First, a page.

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How to avoid credit card debt

How to avoid credit card debt

July 28, 2016
credit card debt
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Using a credit card is really easy. What’s hard is controlling yourself and making sure that you don’t become a slave to credit card debt. All over the country, tens of thousands of Americans are having difficulties getting their credit card balances under control. If you’re one of them, don’t despair. Follow these simple tips and you will be able to make your debt manageable and regain financial control.

1. Don’t accept cash advances

Credit card companies often use this tactic. They send you a check in the mail and encourage you to use it to pay bills or to buy stuff. However, this isn’t a gift. It’s a cash advance and it starts to accrue interest the minute you use it. The advance also comes with an automatic fee, between 2 and 4%, in addition to a higher interest rate than what you’re paying on the rest of your credit card balance.

Without even knowing it, you invite debt into your home. Even worse, you often have to pay off the entire balance, on all of your purchases, before the credit card company considers the cash advance paid off.

When faced with such a situation, the best thing to do is just to shred the check as soon as you get it. This way you won’t be tempted to use it and you will also prevent others from using it.

2. Be wary of rewards and bonuses

Some rewards might not be as helpful as advertised. So do your research and think twice before making scores of purchases for just one free airplane ticket. Credit card companies want you to use your credit card. They offer these rewards and discounts to you just to get you to spend money on different purchases that you might not even need. And remember, missing just one deadline is sometimes enough to get things to spiral out of control.

There’s nothing wrong to having and using plastic. But it’s better to look for rewards once you have enough experience using a credit card, you trust yourself to not go into debt and you know that you are able to pay your balance in full every month.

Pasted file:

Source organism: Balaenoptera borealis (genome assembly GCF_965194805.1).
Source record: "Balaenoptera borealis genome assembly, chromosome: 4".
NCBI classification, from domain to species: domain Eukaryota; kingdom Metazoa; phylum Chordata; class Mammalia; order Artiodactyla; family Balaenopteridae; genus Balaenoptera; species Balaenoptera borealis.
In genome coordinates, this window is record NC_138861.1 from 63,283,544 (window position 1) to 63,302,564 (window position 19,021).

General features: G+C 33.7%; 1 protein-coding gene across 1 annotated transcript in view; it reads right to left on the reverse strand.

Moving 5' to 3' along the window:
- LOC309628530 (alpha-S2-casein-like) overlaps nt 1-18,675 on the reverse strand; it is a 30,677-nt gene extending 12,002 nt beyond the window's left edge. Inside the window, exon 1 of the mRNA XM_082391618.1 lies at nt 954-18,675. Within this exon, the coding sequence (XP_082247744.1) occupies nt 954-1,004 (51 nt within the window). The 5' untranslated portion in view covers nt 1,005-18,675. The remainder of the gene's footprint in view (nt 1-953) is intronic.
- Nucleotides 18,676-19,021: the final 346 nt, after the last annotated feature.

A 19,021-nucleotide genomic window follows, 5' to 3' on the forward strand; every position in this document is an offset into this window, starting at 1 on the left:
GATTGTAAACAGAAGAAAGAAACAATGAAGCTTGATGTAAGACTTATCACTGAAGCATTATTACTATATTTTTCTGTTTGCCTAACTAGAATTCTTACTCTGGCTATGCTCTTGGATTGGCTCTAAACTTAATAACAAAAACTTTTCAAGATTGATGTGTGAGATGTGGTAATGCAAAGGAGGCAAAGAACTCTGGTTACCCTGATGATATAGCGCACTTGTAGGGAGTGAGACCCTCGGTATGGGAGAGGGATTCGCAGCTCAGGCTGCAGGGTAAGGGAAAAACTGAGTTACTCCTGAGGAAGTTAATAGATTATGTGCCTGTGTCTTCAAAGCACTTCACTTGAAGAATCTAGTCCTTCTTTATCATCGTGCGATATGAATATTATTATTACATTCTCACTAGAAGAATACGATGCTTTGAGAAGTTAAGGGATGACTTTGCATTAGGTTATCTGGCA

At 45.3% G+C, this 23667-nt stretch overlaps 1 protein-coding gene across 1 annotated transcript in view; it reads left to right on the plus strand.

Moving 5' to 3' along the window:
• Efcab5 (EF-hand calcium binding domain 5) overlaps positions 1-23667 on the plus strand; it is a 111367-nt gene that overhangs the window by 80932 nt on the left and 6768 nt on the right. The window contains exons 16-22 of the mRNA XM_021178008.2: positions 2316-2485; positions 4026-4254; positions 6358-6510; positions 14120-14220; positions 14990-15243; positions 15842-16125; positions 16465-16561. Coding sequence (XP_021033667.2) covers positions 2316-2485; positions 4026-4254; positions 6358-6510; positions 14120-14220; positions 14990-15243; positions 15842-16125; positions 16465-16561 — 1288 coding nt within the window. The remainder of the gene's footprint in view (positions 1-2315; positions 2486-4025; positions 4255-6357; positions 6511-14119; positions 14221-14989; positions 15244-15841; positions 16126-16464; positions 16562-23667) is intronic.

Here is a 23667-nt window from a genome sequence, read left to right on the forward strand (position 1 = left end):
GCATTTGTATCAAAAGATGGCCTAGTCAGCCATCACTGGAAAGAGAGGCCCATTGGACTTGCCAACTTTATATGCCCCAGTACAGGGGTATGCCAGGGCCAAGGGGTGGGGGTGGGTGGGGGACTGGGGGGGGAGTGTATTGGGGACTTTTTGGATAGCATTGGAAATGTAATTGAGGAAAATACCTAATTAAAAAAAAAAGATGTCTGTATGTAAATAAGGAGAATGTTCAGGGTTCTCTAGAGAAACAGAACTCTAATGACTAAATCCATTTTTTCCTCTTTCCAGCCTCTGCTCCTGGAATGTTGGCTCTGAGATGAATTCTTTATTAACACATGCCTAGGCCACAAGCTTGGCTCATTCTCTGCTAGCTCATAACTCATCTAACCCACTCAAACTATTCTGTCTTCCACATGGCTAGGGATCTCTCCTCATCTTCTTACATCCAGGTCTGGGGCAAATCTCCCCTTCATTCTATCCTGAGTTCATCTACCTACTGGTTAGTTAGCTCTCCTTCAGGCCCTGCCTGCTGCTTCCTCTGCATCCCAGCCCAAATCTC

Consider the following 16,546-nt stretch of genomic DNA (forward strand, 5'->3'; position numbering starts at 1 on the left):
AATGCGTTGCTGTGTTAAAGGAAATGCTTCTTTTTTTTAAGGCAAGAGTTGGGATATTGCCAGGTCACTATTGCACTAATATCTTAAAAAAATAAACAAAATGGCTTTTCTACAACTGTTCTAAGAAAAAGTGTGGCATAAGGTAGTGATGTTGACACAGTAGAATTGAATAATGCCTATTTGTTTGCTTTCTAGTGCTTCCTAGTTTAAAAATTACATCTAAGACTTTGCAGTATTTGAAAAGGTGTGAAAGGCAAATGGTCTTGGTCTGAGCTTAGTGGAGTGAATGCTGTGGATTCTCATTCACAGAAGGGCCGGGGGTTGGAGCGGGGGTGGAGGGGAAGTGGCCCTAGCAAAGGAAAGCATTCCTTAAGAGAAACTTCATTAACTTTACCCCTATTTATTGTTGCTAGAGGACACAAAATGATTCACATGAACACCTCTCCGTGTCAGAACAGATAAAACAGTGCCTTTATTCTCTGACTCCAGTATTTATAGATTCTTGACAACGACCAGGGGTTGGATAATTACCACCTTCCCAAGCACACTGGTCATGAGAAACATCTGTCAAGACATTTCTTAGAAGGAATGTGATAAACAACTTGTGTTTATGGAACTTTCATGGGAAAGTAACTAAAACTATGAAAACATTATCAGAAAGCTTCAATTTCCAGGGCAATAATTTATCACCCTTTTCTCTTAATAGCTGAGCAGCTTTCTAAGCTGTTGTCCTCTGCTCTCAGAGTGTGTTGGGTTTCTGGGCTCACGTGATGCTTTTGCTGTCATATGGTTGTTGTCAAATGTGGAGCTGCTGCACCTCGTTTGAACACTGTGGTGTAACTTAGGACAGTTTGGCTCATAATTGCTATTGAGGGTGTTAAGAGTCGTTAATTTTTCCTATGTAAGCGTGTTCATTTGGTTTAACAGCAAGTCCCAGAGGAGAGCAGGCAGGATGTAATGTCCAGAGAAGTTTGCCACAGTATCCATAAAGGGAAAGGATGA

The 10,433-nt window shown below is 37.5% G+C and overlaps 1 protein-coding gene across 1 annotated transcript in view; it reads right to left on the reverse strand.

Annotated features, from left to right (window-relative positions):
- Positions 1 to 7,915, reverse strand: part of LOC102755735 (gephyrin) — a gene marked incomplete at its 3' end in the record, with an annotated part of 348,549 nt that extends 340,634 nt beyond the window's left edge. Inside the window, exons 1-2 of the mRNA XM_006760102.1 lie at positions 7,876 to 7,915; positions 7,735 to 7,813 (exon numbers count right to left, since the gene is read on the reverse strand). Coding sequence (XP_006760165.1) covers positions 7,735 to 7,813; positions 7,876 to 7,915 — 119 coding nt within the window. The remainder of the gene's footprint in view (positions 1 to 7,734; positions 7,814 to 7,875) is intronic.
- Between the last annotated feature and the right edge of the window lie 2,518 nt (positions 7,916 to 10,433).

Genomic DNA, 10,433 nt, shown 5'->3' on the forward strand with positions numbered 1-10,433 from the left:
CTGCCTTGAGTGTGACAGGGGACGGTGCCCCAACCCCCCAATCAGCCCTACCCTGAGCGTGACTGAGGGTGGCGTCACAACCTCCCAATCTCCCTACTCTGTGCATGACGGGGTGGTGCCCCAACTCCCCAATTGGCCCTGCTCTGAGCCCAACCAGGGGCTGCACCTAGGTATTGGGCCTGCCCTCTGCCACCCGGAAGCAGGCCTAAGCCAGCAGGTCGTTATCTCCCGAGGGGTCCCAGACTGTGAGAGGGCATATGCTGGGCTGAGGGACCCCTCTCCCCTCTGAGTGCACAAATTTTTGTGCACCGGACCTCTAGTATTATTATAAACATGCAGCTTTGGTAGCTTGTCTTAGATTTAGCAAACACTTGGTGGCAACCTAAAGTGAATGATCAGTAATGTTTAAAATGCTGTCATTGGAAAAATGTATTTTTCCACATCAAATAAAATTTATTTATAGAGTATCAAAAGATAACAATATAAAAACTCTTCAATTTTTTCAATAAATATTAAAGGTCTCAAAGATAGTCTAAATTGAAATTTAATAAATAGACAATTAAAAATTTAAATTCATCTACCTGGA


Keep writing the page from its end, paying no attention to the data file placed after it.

3. Refrain from using your credit card for everything

Try to pay for groceries, utility bills and other monthly necessities with your monthly income. Do this and you will really get your spending under control.

4. Also avoid paying your medical bills with your credit card

As you probably already know, medical bills can be really expensive, especially if you don’t have insurance. So don’t add your credit card interest rate onto them.

Because medical debt affects millions of Americans, it has caught the attention of the government, credit bureaus and FICO. As a result, missed payments have less of a negative impact on your credit score. And most medical providers are usually lenient, so it’s better for you to try to negotiate with your hospital, rather than using your card to pay off your entire bill.

5. Try to pay more than the minimum balance

You might think that you’re saving money by sending in the minimum monthly payment, but you’re not. This way you will never pay of your bill and it will continue to grow with each passing month.

It’s better to send as large a payment as possible, even if it means that you won’t be able to buy all the things that you want. Credit card debt brings with it a lot of stress. Don’t underestimate the benefits of living a less stressful or even stress-free life.

6. Don’t ignore your credit card debt

Because of all the stress that comes with it, some people choose to ignore their credit card debt. But not opening your bills each month doesn’t mean that the problem isn’t there. Credit card companies won’t ignore your debt. Interest will continue to pile up and your bill will continue to grow. Your credit score will be damaged as well.

It’s never too late to call the credit card company and ask to renegotiate the terms of your agreement. Maybe you can get them to lower the interest rate, maybe you’ll be able to set up a payment plan to better help you pay off the debt, or maybe you can get some of your debt forgiven. You won’t know until you pick up the phone and call them.

Credit cards are not to be feared

A credit card can be a very useful tool, especially if you learn how to use it responsibly. Follow these tips and be smart, and you’ll never have to fear becoming a slave to your credit card.

Thomas Hookton

Thomas Hookton is a finance journalist, history buff and science fiction connoisseur. Hit him up via email.

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